Abbott's Freestyle Libre System Becomes First Cgm To Be Fda Cleared For Use Without Fingersticks

Abbott's Freestyle Libre System Becomes First Cgm To Be Fda Cleared For Use Without Fingersticks

Abbott's Freestyle Libre system becomes first CGM to be FDA cleared for use without fingersticks Abbott Diabetes Care's Freestyle Libre Flash Glucose Monitoring System has been approved by the FDA. As well as finally bringing the system, which is already available in 39 other countries, home to the US where Abbott is based, the approval also represents a first for continuous glucose monitoring, as it doesn't require the user to use a fingerstick, even for calibration. "From an emotional perspective, its especially important to us because Abbotts an American company, this is a product that was designed in California, and diabetes is personal to many of us," Abbott Research Fellow and Director of Biosensor Technology Christopher Thomas told MobiHealthNews. "Every part of the design we come to with an incredible amount of passion ... so to be able to make that available in America is one of the most satisfying things that we could work for ever." Abbot's Freestyle Libre fully disposable system consists of atiny insertable sensor and a patch about the size of a quarter worn on the arm for up to 10 days (though it's cleared for 14 in other countries). The patch records glucose data every 15 minutes. Using a special reader, the wearer can scan the patch with NFC technology, checking their glucose painlessly as often as they want. In addition to the current reading, a scan gives eight hours of historical data and trend information. "You get where you are, where youve been, and where youre going, all in that painless, one second scan," Thomas said. "You can scan it as many times as you want per day. What weve done at Abbott, is we want to help this revolutionary technology to blend seamlessly into your life." The device is factory calibrated, which means it allows the user to Continue reading >>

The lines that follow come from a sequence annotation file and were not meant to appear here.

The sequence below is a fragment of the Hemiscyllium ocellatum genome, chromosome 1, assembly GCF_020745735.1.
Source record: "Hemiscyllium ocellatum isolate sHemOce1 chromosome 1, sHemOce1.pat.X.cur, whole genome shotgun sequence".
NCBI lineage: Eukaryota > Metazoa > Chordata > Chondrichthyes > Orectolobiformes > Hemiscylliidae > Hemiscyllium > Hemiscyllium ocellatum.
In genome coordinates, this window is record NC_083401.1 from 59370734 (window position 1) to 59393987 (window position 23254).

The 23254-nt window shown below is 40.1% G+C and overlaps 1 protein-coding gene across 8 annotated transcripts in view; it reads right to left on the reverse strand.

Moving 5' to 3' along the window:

How I Got My Freestyle Libre Flash Glucose Monitor

How I Got My Freestyle Libre Flash Glucose Monitor

Is there any more iconic symbol for diabetes than a drop of blood on a finger? Throughout my diabetes career––yes, it’s work––piercing my finger with a lancet and placing a drop of blood on a test strip has been the constant reminder that I am tethered to a disease that is much bigger than I am. In the past, when I’ve read about continuous glucose monitors (CGM), it always sounded bulky and uncomfortable. I wasn’t eager to get one. And today people are touting the bionic pancreas as the answer to all of our dreams, but being bionic doesn’t appeal to me either. I’ve also read about contacts that Google is working on with Novartis. The contacts will use tear fluid to obtain blood sugar readings that will be wirelessly transmitted to a smart phone. When I found out how long it would be before the contacts were released, 5-10 years, I shrugged it off as another sign that my work would continue. When I first spotted the FreeStyle Libre from Abbott, my initial thought was that it looked tiny––the size of a quarter, and friendly––approachable and simple. I wanted it, but the problem then was that it was only available in Europe. (The Pro version is available in the U.S. and the company is actively working towards FDA approval for the personal version.) I decided I needed to try and get my hands on one. As I wondered who to ask for help, I read more. The meter and matching sensor aren’t labeled a CGM because you have to scan the sensor to see your numbers, rather than numbers automatically being logged and recorded. Abbott calls its device a Flash Glucose Monitoring system. They do essentially the same thing, so, whatever, I call it a CGM. The Abbott device doesn’t have an alarm. I know that not everyone knows when they’re high or low. Since I do Continue reading >>